AN INTERVIEW WITHPENTATONIX
BY NICHOLAS JANES, CONTRIBUTING WRITER
After5 Contributor Nicholas Janes was able to chat with an incredi- ble and wildly popular five-vocalist a cappella group,PENTATONIX. The band won the third season of NBC's "Sing-Off"with the winning song being "Eye of the Tiger" by Survivor. Their debut album and Christmas EP have climbed to the top of the Bill- board and iTune charts. NJ: What made you decide that you wanted to be an a cappellagroup? How did you come up with the name?PE: We always loved harmonies and choir, so when the sing-off wascreated, we decided to try out for fun! I came up with the name be-cause the Pentatonic scale has 5 notes and there are 5 members of our group. Also, that scale is universal and used in many cultures.The 'X' just made it cooler ;) NJ: How did the band come together? Did you all know eachother?PE: 3 of us (Scott, Mitch & Kirstie) grew up together as we're reallyclose. We found our bass, Avi through a mutual friend, and foundKevin, our beat boxer, on YouTube! NJ: You were winners of “The Sing-Off,” what was it like being un-known to the world and immediately put on the spotlight? Werethere ever times you second-guessed your decision to audition for the show? Did you ever feel intimidated?PE: It was a whirlwind! everything happened so fast, it was hard totake a second to realize it was even happening! We are all so happythough, because being professional musicians was a dream we allhad! When we first arrived at sing-off, we were scared and intimi-dated by the giant and talented groups around, but over the weeks wegrew more confident! NJ: Did you always want to be a musician or did you have other childhood aspirations?PE: I wanted to be in music since I was 8 years old! Nothing's ever changed :) NJ: Who are your musical influences?PE: Personally, Beyoncé, John Legend, Jazmine Sullivan, JustinTimberlake, James Blake NJ: One of the best reasons I have read as to why people shouldlove you is because you take songs you like or sort of like and turnthem into great musical arrangements. How do you, as a band, de-cide what songs to cover? Afterwards, are they any songs you think will sound great and once you rehearse them your like, “ah never mind?”PE: We will do any song that we are really inspired by; We love tak-ing pop songs that everyone has heard a million times, and com- pletely changing them so people can hear a brand new take on it.Sometimes arrangements don't work, and we throw them out! NJ: For Avi. How are you able to achieve the overtones you do? Italmost sounds unnatural. Are you classically trained or was it some-thing that just came natural?PE: Accentuate the natural overtones from my voice with my tongueand lip movements. It takes a very specific placement of the tongue,almost like an embouchure of a trumpet or trombone. The lips act asthe valves or slide. Yes! I was actually an opera major before Penta-tonix and have sung in many different classical choirs over the years. NJ: For Scott, Kirstie and Mitch. You three have amazing voices.How do you keep the pipes so in tuned? I would imagine touring asmuch as you have since 2012 would put a strain on your vocal cords.PE: It definitely becomes a struggle keeping our vocals rested showafter show; We drink a lot of tea and water; we are constantly onvocal rest, and we sleep a lot! NJ: For Kristie. Not to put you on the spot but being the only girl inthe band and knowing how guys act sometimes, do you look theother four and just want to kick their butts sometimes? Or is life inthe band all fun and games?PE: Haha, I think being around the same people for a long time willhave anyone wanting to kick them at some point, but generally weall have a lot of fun together. So a combo of both I guess! But theynever do anything to ostracize me as being the only girl! NJ: For Kevin. I always viewed the cello as an underrated instru-ment. Most people want to play the guitar, bass or even violin.What made you choose the cello? On that note, how difficult is it to beatbox and play the cello at the same?PE: I never wanted to do the cello at first! I was always interested inthe saxophone! But my mom tricked me into doing it at 6 by sayingif I didn't want to do it after the first 6 months of lessons, I couldquit. I never said anything to her...and I still haven't! The combina-tion is difficult to do! It takes a lot of focus and concentration, but Ilove challenging myself! NJ: You have over 720,000 YouTube subscribers. With shows like“The Sing-Off” and sites like YouTube, do you feel you have moreof an advantage at getting your name out there to the masses com- pared to bands and musicians from say 25 years ago?PE: Absolutely! Social Media is HUGE these days and it allowsartists be able to promote themselves for nearly no cost. YouTubehas been such an awesome platform for us to stay in the spotlightand be able to share our music with the masses in a efficient way! NJ: Since September of last year, you have been on a rollercoaster ride of touring. What has your first impression so far? Is it every-thing you have ever imagined or is it more difficult then you thoughtit would be?PE: it's definitely incredibly fun and everything we'd hope it would be. It is much more difficult than I thought it would be though, be-cause a cappella is so difficult and it takes full vocal and physicalhealth to pull off. So things get tricky sometimes when a member gets fatigued or sick. We make it work though! NJ: I grew up wanting to be a filmmaker, so this really is a personalquestion for me. Your latest video for “Radioactive” is amazing. Ireally enjoyed the end of the world look and Lindsey Stirling’s violin playing put the song on a whole other level. Is this something weare going to start seeing more of? Were you the ones to come upwith the idea for the video?PE: Thank you! Fifgen films is an amaaaaazing film company thatcame up with the concept and filmed/edited the video! We lovethem. As for collabing more, we plan on doing a lot of it in the fu-ture; It allows us to create new interesting creative music and exposeone another to each other's fans! NJ: During “The Sing-Off,” you visited The Trevor Project. Everytime I turn on the television or go online, all I see is negativity.about?PE: There is a lot of negativity in the world. Bully and cyber-bully-ing are a huge issue these days (esp in the LGBT community) andwe picked to work with that charity, because we wanted to help kidsrealize that their life is worth something no matter what horriblethings people may say. We are five examples among millions that itgets better and that staying strong is key :) NJ: You’ve brought a cappella to the mainstream, what’s next for Pentatonix? Will there be a complete album of original material?PE: You bring a positive light to the world. Are they any other or-ganizations or foundations you support that you would like your fansand anyone reading this to know. We plan on creating content con-stantly, and slowly but surely transitioning to an original band! Ex- pect many EPs and full length albums in the next couple years!Thank you. That is definitely our goal with our music. We definitely plan on doing more charity work in the future, with Trevor Projectagain, and many more!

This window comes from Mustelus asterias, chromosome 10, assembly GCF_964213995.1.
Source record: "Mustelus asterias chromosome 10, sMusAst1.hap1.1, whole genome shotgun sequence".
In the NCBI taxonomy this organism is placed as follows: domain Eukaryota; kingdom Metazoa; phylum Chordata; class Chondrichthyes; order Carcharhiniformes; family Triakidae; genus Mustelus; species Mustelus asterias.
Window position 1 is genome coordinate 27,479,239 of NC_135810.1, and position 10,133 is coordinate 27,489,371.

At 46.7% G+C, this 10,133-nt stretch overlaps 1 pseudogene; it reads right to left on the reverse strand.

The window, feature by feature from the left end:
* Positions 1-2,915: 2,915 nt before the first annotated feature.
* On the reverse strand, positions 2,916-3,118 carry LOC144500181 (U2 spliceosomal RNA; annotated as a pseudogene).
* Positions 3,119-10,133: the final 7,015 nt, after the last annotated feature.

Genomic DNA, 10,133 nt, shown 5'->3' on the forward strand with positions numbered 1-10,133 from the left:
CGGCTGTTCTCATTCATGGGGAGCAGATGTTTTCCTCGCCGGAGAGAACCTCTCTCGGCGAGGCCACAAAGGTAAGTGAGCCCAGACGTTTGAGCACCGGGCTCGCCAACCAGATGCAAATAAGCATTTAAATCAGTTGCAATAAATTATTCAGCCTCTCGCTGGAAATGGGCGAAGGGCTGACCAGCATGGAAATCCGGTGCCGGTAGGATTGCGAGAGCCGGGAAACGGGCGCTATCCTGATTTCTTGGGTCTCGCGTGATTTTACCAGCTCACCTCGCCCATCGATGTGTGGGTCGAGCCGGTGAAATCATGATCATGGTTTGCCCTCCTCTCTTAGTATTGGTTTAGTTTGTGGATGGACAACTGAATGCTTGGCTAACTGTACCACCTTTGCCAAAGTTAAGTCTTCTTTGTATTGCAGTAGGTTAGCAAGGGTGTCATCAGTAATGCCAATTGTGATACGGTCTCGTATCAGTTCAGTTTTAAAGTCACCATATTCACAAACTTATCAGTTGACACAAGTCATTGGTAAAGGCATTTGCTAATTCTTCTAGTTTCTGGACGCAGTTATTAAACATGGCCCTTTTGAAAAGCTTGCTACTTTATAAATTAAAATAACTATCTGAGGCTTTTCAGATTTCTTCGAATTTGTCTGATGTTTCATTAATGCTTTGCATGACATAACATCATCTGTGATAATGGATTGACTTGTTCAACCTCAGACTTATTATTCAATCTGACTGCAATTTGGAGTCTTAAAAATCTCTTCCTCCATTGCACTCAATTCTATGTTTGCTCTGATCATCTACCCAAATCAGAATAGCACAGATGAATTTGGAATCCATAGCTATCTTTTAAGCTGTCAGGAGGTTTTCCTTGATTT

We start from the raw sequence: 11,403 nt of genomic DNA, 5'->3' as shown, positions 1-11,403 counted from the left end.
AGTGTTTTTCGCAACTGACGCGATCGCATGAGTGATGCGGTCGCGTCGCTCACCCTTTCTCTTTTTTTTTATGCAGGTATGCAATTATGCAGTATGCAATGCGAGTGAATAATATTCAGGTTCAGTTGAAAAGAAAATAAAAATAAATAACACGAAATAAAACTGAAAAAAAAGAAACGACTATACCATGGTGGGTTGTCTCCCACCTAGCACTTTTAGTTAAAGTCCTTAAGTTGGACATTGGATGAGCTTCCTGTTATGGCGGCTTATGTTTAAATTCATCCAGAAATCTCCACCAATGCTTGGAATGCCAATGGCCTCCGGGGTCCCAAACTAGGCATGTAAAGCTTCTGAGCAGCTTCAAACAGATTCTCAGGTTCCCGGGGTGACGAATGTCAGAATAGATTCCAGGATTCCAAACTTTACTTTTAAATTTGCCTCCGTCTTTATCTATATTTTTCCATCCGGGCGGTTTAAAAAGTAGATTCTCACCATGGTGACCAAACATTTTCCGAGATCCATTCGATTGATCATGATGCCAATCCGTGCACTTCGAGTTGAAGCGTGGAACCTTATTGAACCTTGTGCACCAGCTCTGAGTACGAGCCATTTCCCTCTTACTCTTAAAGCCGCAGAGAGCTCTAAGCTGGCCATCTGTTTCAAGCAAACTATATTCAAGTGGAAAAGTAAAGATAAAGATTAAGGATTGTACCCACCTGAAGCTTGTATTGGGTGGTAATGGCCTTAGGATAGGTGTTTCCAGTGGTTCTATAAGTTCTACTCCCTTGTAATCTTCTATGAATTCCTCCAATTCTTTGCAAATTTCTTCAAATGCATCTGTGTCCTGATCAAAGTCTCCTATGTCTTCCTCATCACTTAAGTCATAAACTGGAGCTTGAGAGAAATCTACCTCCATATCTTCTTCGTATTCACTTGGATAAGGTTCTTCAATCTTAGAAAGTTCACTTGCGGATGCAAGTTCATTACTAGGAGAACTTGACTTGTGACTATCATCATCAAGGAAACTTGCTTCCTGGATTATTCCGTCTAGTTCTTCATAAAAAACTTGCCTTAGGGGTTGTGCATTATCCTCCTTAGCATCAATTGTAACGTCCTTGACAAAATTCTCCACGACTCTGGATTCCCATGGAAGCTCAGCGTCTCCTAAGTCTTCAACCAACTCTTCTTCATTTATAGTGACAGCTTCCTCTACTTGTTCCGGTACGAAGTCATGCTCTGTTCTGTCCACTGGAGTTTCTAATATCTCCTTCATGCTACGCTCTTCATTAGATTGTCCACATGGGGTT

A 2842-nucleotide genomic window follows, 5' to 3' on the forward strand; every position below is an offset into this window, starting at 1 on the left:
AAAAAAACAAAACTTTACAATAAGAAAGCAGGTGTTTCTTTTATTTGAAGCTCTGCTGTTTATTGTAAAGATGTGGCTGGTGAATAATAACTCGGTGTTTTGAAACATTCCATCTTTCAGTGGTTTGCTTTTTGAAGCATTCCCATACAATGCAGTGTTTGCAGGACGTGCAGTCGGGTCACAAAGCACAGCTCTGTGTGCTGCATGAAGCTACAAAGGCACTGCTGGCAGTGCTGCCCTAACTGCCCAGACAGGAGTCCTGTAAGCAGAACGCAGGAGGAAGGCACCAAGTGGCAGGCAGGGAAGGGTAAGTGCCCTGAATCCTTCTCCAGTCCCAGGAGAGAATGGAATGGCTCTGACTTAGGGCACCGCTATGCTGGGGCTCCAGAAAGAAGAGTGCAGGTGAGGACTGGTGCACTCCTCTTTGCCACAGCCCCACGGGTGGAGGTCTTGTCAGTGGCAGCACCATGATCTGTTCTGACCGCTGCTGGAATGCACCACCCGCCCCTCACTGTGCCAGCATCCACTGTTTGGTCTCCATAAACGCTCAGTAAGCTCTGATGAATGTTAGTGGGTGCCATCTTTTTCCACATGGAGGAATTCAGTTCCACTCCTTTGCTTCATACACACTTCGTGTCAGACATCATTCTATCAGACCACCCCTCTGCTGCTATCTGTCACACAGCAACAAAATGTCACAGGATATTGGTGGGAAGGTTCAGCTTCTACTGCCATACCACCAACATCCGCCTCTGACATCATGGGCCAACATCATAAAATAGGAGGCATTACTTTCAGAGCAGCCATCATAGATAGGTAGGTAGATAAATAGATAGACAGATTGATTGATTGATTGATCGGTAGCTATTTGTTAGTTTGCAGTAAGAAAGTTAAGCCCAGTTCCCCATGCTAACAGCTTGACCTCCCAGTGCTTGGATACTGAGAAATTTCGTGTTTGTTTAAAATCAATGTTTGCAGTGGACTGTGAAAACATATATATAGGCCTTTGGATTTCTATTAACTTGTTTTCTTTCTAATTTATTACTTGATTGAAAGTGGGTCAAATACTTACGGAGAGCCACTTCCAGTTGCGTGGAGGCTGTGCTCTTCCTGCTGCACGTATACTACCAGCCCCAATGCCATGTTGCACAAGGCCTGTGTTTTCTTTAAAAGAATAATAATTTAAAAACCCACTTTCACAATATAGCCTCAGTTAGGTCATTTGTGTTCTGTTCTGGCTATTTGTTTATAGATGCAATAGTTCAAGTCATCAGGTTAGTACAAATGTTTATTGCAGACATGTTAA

17th Annual Cavalier
Friday, Saturday, & Sunday June 14, 15, & 16, 2013
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Sunday, June 16
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Saturday, June 15th
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Friday, June 14 in the Cedar Inn Parking Lot
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MAY 2013 •YEAR FIVE • NUMBER FIVE| AFTER5GF.COM •PAGE 3
“We want to help kids realize that their life is worth something no matter whathorrible things people may say. We arefive examples among millions that it gets better and that staying strong is key.”